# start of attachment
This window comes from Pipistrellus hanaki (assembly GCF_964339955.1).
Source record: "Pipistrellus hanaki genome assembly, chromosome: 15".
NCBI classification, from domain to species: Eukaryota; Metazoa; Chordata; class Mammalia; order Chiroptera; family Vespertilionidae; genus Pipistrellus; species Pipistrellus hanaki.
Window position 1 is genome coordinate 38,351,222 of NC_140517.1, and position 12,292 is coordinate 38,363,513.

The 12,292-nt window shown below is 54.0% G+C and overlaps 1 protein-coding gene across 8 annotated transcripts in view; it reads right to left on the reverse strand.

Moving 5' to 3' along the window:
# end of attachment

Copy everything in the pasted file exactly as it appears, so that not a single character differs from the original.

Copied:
This window comes from Pipistrellus hanaki (assembly GCF_964339955.1).
Source record: "Pipistrellus hanaki genome assembly, chromosome: 15".
NCBI classification, from domain to species: Eukaryota; Metazoa; Chordata; class Mammalia; order Chiroptera; family Vespertilionidae; genus Pipistrellus; species Pipistrellus hanaki.
Window position 1 is genome coordinate 38,351,222 of NC_140517.1, and position 12,292 is coordinate 38,363,513.

The 12,292-nt window shown below is 54.0% G+C and overlaps 1 protein-coding gene across 8 annotated transcripts in view; it reads right to left on the reverse strand.

Moving 5' to 3' along the window: